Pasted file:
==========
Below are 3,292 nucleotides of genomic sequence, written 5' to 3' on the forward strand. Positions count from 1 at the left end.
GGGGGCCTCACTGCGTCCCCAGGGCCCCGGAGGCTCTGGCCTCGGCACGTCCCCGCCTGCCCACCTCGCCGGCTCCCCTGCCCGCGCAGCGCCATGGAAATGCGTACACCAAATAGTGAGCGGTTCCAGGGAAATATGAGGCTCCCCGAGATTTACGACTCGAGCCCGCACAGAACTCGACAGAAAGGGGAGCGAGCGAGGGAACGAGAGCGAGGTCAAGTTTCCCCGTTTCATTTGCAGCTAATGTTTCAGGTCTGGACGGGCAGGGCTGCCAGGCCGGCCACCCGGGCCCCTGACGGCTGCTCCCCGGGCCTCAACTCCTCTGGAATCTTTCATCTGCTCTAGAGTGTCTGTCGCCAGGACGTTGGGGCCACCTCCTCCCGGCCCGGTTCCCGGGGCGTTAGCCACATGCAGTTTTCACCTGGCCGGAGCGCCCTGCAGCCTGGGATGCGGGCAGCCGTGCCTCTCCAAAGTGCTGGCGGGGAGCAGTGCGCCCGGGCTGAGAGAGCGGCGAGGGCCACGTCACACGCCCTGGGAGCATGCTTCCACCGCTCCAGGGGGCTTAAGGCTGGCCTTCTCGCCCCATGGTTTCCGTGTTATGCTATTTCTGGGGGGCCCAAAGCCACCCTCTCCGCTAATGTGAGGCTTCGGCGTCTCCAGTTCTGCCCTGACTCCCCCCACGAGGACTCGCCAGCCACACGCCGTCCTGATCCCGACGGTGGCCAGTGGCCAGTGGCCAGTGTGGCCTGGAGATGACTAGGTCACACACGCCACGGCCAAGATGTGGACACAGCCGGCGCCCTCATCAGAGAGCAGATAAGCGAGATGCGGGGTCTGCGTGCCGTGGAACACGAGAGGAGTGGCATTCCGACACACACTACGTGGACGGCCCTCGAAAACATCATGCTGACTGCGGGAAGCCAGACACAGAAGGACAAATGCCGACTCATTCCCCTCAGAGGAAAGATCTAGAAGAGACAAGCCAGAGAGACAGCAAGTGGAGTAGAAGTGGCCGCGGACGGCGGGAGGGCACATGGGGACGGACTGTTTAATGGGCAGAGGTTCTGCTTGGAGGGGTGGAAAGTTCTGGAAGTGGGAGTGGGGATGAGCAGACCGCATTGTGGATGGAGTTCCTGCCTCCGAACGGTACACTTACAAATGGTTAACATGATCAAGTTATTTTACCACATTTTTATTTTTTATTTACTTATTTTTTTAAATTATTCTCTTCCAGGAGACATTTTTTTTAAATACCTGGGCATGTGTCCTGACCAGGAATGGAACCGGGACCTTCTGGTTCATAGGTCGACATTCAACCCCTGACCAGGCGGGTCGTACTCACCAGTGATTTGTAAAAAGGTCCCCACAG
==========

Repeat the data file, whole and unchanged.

Below are 3,292 nucleotides of genomic sequence, written 5' to 3' on the forward strand. Positions count from 1 at the left end.
GGGGGCCTCACTGCGTCCCCAGGGCCCCGGAGGCTCTGGCCTCGGCACGTCCCCGCCTGCCCACCTCGCCGGCTCCCCTGCCCGCGCAGCGCCATGGAAATGCGTACACCAAATAGTGAGCGGTTCCAGGGAAATATGAGGCTCCCCGAGATTTACGACTCGAGCCCGCACAGAACTCGACAGAAAGGGGAGCGAGCGAGGGAACGAGAGCGAGGTCAAGTTTCCCCGTTTCATTTGCAGCTAATGTTTCAGGTCTGGACGGGCAGGGCTGCCAGGCCGGCCACCCGGGCCCCTGACGGCTGCTCCCCGGGCCTCAACTCCTCTGGAATCTTTCATCTGCTCTAGAGTGTCTGTCGCCAGGACGTTGGGGCCACCTCCTCCCGGCCCGGTTCCCGGGGCGTTAGCCACATGCAGTTTTCACCTGGCCGGAGCGCCCTGCAGCCTGGGATGCGGGCAGCCGTGCCTCTCCAAAGTGCTGGCGGGGAGCAGTGCGCCCGGGCTGAGAGAGCGGCGAGGGCCACGTCACACGCCCTGGGAGCATGCTTCCACCGCTCCAGGGGGCTTAAGGCTGGCCTTCTCGCCCCATGGTTTCCGTGTTATGCTATTTCTGGGGGGCCCAAAGCCACCCTCTCCGCTAATGTGAGGCTTCGGCGTCTCCAGTTCTGCCCTGACTCCCCCCACGAGGACTCGCCAGCCACACGCCGTCCTGATCCCGACGGTGGCCAGTGGCCAGTGGCCAGTGTGGCCTGGAGATGACTAGGTCACACACGCCACGGCCAAGATGTGGACACAGCCGGCGCCCTCATCAGAGAGCAGATAAGCGAGATGCGGGGTCTGCGTGCCGTGGAACACGAGAGGAGTGGCATTCCGACACACACTACGTGGACGGCCCTCGAAAACATCATGCTGACTGCGGGAAGCCAGACACAGAAGGACAAATGCCGACTCATTCCCCTCAGAGGAAAGATCTAGAAGAGACAAGCCAGAGAGACAGCAAGTGGAGTAGAAGTGGCCGCGGACGGCGGGAGGGCACATGGGGACGGACTGTTTAATGGGCAGAGGTTCTGCTTGGAGGGGTGGAAAGTTCTGGAAGTGGGAGTGGGGATGAGCAGACCGCATTGTGGATGGAGTTCCTGCCTCCGAACGGTACACTTACAAATGGTTAACATGATCAAGTTATTTTACCACATTTTTATTTTTTATTTACTTATTTTTTTAAATTATTCTCTTCCAGGAGACATTTTTTTTAAATACCTGGGCATGTGTCCTGACCAGGAATGGAACCGGGACCTTCTGGTTCATAGGTCGACATTCAACCCCTGACCAGGCGGGTCGTACTCACCAGTGATTTGTAAAAAGGTCCCCACAG